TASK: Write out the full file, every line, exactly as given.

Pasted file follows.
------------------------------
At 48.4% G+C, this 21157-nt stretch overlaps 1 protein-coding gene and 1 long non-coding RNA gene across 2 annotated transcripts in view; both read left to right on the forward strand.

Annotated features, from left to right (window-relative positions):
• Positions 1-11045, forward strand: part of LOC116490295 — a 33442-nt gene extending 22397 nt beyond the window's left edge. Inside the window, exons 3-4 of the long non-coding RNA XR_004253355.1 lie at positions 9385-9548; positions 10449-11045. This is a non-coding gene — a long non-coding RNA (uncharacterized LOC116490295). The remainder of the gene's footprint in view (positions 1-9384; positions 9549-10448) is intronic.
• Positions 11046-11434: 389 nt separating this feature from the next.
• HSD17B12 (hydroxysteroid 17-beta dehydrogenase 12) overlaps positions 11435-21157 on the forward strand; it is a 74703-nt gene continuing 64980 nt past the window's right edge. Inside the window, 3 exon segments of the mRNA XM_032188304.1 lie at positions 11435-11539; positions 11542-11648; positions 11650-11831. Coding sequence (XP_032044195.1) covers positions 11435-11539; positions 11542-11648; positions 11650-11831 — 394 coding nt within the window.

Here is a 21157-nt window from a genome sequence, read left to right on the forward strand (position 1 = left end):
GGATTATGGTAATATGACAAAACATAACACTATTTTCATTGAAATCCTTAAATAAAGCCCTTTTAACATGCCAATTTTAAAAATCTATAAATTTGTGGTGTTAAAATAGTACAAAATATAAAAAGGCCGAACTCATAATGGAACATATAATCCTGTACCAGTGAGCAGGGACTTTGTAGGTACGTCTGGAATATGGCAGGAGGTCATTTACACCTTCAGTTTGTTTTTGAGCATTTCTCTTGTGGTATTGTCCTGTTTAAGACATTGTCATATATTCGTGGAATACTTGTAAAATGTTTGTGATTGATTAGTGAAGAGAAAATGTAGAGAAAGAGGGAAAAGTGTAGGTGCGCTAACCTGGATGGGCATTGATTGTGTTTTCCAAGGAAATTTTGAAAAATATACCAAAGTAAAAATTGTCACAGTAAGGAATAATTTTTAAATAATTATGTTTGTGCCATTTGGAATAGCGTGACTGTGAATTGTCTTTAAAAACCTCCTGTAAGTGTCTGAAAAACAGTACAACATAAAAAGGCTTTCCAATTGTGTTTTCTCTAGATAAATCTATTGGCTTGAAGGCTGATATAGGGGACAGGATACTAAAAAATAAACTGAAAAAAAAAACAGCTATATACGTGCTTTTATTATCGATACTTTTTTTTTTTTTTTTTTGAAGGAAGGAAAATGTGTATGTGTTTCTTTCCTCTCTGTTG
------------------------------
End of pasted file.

At 48.4% G+C, this 21157-nt stretch overlaps 1 protein-coding gene and 1 long non-coding RNA gene across 2 annotated transcripts in view; both read left to right on the forward strand.

Annotated features, from left to right (window-relative positions):
• Positions 1-11045, forward strand: part of LOC116490295 — a 33442-nt gene extending 22397 nt beyond the window's left edge. Inside the window, exons 3-4 of the long non-coding RNA XR_004253355.1 lie at positions 9385-9548; positions 10449-11045. This is a non-coding gene — a long non-coding RNA (uncharacterized LOC116490295). The remainder of the gene's footprint in view (positions 1-9384; positions 9549-10448) is intronic.
• Positions 11046-11434: 389 nt separating this feature from the next.
• HSD17B12 (hydroxysteroid 17-beta dehydrogenase 12) overlaps positions 11435-21157 on the forward strand; it is a 74703-nt gene continuing 64980 nt past the window's right edge. Inside the window, 3 exon segments of the mRNA XM_032188304.1 lie at positions 11435-11539; positions 11542-11648; positions 11650-11831. Coding sequence (XP_032044195.1) covers positions 11435-11539; positions 11542-11648; positions 11650-11831 — 394 coding nt within the window.

Here is a 21157-nt window from a genome sequence, read left to right on the forward strand (position 1 = left end):
GGATTATGGTAATATGACAAAACATAACACTATTTTCATTGAAATCCTTAAATAAAGCCCTTTTAACATGCCAATTTTAAAAATCTATAAATTTGTGGTGTTAAAATAGTACAAAATATAAAAAGGCCGAACTCATAATGGAACATATAATCCTGTACCAGTGAGCAGGGACTTTGTAGGTACGTCTGGAATATGGCAGGAGGTCATTTACACCTTCAGTTTGTTTTTGAGCATTTCTCTTGTGGTATTGTCCTGTTTAAGACATTGTCATATATTCGTGGAATACTTGTAAAATGTTTGTGATTGATTAGTGAAGAGAAAATGTAGAGAAAGAGGGAAAAGTGTAGGTGCGCTAACCTGGATGGGCATTGATTGTGTTTTCCAAGGAAATTTTGAAAAATATACCAAAGTAAAAATTGTCACAGTAAGGAATAATTTTTAAATAATTATGTTTGTGCCATTTGGAATAGCGTGACTGTGAATTGTCTTTAAAAACCTCCTGTAAGTGTCTGAAAAACAGTACAACATAAAAAGGCTTTCCAATTGTGTTTTCTCTAGATAAATCTATTGGCTTGAAGGCTGATATAGGGGACAGGATACTAAAAAATAAACTGAAAAAAAAAACAGCTATATACGTGCTTTTATTATCGATACTTTTTTTTTTTTTTTTTTGAAGGAAGGAAAATGTGTATGTGTTTCTTTCCTCTCTGTTG